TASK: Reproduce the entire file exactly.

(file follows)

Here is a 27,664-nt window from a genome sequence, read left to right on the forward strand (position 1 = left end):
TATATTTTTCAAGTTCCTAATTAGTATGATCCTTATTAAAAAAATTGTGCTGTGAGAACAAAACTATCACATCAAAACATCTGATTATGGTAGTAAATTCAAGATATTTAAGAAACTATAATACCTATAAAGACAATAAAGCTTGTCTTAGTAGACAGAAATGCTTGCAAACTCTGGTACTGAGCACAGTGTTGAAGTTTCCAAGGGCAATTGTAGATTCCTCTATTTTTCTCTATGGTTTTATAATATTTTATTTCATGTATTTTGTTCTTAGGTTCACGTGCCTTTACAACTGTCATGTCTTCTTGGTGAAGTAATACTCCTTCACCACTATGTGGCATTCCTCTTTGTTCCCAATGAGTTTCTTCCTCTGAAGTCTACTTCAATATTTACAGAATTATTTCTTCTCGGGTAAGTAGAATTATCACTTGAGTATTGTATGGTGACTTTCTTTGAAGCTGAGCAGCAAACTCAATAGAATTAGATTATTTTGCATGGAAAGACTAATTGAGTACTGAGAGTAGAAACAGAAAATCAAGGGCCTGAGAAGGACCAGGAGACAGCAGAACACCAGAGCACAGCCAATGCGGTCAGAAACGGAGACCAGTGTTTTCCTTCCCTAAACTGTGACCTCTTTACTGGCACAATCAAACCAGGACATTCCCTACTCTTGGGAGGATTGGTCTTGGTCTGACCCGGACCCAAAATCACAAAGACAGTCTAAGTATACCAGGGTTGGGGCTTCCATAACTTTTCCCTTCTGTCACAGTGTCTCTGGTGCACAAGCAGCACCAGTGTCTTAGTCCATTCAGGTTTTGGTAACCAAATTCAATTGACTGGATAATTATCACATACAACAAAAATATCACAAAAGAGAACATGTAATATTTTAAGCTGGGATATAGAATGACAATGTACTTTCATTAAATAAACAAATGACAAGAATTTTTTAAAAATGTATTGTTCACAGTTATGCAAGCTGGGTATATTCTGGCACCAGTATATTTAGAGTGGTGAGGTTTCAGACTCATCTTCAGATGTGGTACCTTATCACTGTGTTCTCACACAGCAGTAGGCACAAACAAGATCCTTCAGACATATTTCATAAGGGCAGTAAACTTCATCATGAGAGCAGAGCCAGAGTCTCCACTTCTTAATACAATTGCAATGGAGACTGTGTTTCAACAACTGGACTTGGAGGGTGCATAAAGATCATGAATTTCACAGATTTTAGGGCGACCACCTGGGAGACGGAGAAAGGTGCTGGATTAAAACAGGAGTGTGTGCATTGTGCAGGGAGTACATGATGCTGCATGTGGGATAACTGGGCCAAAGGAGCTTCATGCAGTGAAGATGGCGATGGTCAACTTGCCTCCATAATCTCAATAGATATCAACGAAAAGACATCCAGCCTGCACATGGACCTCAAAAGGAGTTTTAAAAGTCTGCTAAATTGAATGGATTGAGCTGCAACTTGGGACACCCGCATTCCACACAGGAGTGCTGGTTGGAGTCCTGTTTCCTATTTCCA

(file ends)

Here is a 27,664-nt window from a genome sequence, read left to right on the forward strand (position 1 = left end):
TATATTTTTCAAGTTCCTAATTAGTATGATCCTTATTAAAAAAATTGTGCTGTGAGAACAAAACTATCACATCAAAACATCTGATTATGGTAGTAAATTCAAGATATTTAAGAAACTATAATACCTATAAAGACAATAAAGCTTGTCTTAGTAGACAGAAATGCTTGCAAACTCTGGTACTGAGCACAGTGTTGAAGTTTCCAAGGGCAATTGTAGATTCCTCTATTTTTCTCTATGGTTTTATAATATTTTATTTCATGTATTTTGTTCTTAGGTTCACGTGCCTTTACAACTGTCATGTCTTCTTGGTGAAGTAATACTCCTTCACCACTATGTGGCATTCCTCTTTGTTCCCAATGAGTTTCTTCCTCTGAAGTCTACTTCAATATTTACAGAATTATTTCTTCTCGGGTAAGTAGAATTATCACTTGAGTATTGTATGGTGACTTTCTTTGAAGCTGAGCAGCAAACTCAATAGAATTAGATTATTTTGCATGGAAAGACTAATTGAGTACTGAGAGTAGAAACAGAAAATCAAGGGCCTGAGAAGGACCAGGAGACAGCAGAACACCAGAGCACAGCCAATGCGGTCAGAAACGGAGACCAGTGTTTTCCTTCCCTAAACTGTGACCTCTTTACTGGCACAATCAAACCAGGACATTCCCTACTCTTGGGAGGATTGGTCTTGGTCTGACCCGGACCCAAAATCACAAAGACAGTCTAAGTATACCAGGGTTGGGGCTTCCATAACTTTTCCCTTCTGTCACAGTGTCTCTGGTGCACAAGCAGCACCAGTGTCTTAGTCCATTCAGGTTTTGGTAACCAAATTCAATTGACTGGATAATTATCACATACAACAAAAATATCACAAAAGAGAACATGTAATATTTTAAGCTGGGATATAGAATGACAATGTACTTTCATTAAATAAACAAATGACAAGAATTTTTTAAAAATGTATTGTTCACAGTTATGCAAGCTGGGTATATTCTGGCACCAGTATATTTAGAGTGGTGAGGTTTCAGACTCATCTTCAGATGTGGTACCTTATCACTGTGTTCTCACACAGCAGTAGGCACAAACAAGATCCTTCAGACATATTTCATAAGGGCAGTAAACTTCATCATGAGAGCAGAGCCAGAGTCTCCACTTCTTAATACAATTGCAATGGAGACTGTGTTTCAACAACTGGACTTGGAGGGTGCATAAAGATCATGAATTTCACAGATTTTAGGGCGACCACCTGGGAGACGGAGAAAGGTGCTGGATTAAAACAGGAGTGTGTGCATTGTGCAGGGAGTACATGATGCTGCATGTGGGATAACTGGGCCAAAGGAGCTTCATGCAGTGAAGATGGCGATGGTCAACTTGCCTCCATAATCTCAATAGATATCAACGAAAAGACATCCAGCCTGCACATGGACCTCAAAAGGAGTTTTAAAAGTCTGCTAAATTGAATGGATTGAGCTGCAACTTGGGACACCCGCATTCCACACAGGAGTGCTGGTTGGAGTCCTGTTTCCTATTTCCA